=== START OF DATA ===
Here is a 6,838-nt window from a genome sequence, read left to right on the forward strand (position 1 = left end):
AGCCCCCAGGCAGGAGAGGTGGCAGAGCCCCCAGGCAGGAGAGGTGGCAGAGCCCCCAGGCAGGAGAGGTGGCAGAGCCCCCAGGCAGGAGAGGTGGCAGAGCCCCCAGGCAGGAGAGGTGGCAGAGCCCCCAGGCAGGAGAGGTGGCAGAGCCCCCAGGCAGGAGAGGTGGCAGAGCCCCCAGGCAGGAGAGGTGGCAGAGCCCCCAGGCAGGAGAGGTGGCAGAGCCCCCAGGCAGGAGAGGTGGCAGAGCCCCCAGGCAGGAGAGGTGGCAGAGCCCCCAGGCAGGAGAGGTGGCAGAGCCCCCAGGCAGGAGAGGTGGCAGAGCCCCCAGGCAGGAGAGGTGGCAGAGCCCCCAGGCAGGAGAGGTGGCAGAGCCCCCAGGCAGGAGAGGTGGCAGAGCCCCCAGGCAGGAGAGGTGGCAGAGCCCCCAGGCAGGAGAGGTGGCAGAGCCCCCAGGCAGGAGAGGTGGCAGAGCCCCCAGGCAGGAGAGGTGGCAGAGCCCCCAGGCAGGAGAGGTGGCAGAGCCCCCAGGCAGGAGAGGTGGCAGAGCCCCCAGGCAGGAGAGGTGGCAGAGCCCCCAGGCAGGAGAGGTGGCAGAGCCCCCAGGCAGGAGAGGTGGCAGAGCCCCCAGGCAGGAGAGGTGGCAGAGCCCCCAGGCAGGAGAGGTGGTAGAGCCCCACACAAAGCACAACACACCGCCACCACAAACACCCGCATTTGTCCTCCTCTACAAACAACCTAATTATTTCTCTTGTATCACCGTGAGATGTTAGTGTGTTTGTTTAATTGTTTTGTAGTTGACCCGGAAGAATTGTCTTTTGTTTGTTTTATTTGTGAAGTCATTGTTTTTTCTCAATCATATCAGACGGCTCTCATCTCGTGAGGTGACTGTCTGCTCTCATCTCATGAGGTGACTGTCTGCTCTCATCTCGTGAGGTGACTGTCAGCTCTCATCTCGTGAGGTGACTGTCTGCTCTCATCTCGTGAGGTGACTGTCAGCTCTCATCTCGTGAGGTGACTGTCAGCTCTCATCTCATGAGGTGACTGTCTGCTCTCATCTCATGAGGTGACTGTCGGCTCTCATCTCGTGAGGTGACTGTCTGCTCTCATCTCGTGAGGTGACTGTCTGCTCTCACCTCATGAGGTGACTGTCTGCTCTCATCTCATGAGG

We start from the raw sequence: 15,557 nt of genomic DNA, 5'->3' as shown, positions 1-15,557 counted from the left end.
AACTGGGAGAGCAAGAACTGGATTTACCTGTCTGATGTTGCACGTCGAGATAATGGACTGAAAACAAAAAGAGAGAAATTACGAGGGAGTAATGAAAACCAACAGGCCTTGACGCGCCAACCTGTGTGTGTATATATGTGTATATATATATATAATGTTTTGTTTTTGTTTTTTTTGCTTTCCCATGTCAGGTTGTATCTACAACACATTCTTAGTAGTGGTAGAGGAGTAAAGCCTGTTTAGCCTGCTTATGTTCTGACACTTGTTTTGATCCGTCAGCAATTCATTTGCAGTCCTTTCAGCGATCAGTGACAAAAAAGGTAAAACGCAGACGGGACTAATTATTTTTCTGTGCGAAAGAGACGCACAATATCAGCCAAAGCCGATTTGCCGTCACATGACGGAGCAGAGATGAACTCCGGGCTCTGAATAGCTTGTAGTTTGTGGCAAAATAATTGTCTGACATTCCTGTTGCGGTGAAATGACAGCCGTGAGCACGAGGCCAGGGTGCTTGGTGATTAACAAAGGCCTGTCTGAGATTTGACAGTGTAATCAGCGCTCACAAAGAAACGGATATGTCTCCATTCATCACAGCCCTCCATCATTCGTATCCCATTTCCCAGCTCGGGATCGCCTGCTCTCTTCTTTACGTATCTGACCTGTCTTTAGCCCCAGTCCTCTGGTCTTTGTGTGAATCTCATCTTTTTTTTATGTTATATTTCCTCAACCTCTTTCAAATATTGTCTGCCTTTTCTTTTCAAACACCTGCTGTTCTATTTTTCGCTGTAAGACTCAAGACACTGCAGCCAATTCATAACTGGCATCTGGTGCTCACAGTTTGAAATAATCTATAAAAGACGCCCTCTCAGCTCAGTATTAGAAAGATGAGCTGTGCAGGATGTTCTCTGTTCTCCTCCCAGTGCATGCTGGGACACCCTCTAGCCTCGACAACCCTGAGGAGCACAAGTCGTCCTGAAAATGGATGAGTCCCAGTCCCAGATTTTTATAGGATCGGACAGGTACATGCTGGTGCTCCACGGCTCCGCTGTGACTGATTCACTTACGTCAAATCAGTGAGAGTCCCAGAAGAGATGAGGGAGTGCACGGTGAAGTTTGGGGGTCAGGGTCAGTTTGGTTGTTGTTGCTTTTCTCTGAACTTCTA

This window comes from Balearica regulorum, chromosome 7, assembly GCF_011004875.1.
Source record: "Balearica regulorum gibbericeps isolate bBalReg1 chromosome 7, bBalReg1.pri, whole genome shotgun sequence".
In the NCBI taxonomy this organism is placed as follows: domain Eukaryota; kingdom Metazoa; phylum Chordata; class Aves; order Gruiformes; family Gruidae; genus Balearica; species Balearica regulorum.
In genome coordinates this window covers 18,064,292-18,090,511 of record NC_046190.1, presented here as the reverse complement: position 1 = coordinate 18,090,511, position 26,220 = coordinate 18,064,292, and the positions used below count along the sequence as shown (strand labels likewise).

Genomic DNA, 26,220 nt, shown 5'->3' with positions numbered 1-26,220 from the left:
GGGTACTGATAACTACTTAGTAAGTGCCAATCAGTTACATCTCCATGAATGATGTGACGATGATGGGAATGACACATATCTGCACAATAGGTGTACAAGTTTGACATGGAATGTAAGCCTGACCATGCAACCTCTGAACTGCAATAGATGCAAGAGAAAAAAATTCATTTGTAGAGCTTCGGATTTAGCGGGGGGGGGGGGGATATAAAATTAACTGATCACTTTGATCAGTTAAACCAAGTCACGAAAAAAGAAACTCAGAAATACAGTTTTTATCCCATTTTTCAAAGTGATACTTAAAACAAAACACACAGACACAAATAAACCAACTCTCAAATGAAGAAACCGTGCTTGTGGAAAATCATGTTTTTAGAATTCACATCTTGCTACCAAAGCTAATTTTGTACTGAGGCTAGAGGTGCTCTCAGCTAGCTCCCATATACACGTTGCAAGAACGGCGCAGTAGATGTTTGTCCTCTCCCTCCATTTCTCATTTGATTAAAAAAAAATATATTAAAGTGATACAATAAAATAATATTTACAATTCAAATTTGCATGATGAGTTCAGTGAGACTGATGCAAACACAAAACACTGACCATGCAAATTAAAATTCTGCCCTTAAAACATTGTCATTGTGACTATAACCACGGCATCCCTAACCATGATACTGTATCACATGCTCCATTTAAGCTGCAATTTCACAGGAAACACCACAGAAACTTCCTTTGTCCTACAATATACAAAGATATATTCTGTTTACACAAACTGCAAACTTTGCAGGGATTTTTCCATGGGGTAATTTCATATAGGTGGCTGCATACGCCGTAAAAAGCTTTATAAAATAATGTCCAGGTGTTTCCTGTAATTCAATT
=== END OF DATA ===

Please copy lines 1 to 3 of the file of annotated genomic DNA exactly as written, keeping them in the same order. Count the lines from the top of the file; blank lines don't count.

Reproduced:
Here is a 6,838-nt window from a genome sequence, read left to right on the forward strand (position 1 = left end):
AGCCCCCAGGCAGGAGAGGTGGCAGAGCCCCCAGGCAGGAGAGGTGGCAGAGCCCCCAGGCAGGAGAGGTGGCAGAGCCCCCAGGCAGGAGAGGTGGCAGAGCCCCCAGGCAGGAGAGGTGGCAGAGCCCCCAGGCAGGAGAGGTGGCAGAGCCCCCAGGCAGGAGAGGTGGCAGAGCCCCCAGGCAGGAGAGGTGGCAGAGCCCCCAGGCAGGAGAGGTGGCAGAGCCCCCAGGCAGGAGAGGTGGCAGAGCCCCCAGGCAGGAGAGGTGGCAGAGCCCCCAGGCAGGAGAGGTGGCAGAGCCCCCAGGCAGGAGAGGTGGCAGAGCCCCCAGGCAGGAGAGGTGGCAGAGCCCCCAGGCAGGAGAGGTGGCAGAGCCCCCAGGCAGGAGAGGTGGCAGAGCCCCCAGGCAGGAGAGGTGGCAGAGCCCCCAGGCAGGAGAGGTGGCAGAGCCCCCAGGCAGGAGAGGTGGCAGAGCCCCCAGGCAGGAGAGGTGGCAGAGCCCCCAGGCAGGAGAGGTGGCAGAGCCCCCAGGCAGGAGAGGTGGCAGAGCCCCCAGGCAGGAGAGGTGGCAGAGCCCCCAGGCAGGAGAGGTGGCAGAGCCCCCAGGCAGGAGAGGTGGCAGAGCCCCCAGGCAGGAGAGGTGGCAGAGCCCCCAGGCAGGAGAGGTGGTAGAGCCCCACACAAAGCACAACACACCGCCACCACAAACACCCGCATTTGTCCTCCTCTACAAACAACCTAATTATTTCTCTTGTATCACCGTGAGATGTTAGTGTGTTTGTTTAATTGTTTTGTAGTTGACCCGGAAGAATTGTCTTTTGTTTGTTTTATTTGTGAAGTCATTGTTTTTTCTCAATCATATCAGACGGCTCTCATCTCGTGAGGTGACTGTCTGCTCTCATCTCATGAGGTGACTGTCTGCTCTCATCTCGTGAGGTGACTGTCAGCTCTCATCTCGTGAGGTGACTGTCTGCTCTCATCTCGTGAGGTGACTGTCAGCTCTCATCTCGTGAGGTGACTGTCAGCTCTCATCTCATGAGGTGACTGTCTGCTCTCATCTCATGAGGTGACTGTCGGCTCTCATCTCGTGAGGTGACTGTCTGCTCTCATCTCGTGAGGTGACTGTCTGCTCTCACCTCATGAGGTGACTGTCTGCTCTCATCTCATGAGG

We start from the raw sequence: 15,557 nt of genomic DNA, 5'->3' as shown, positions 1-15,557 counted from the left end.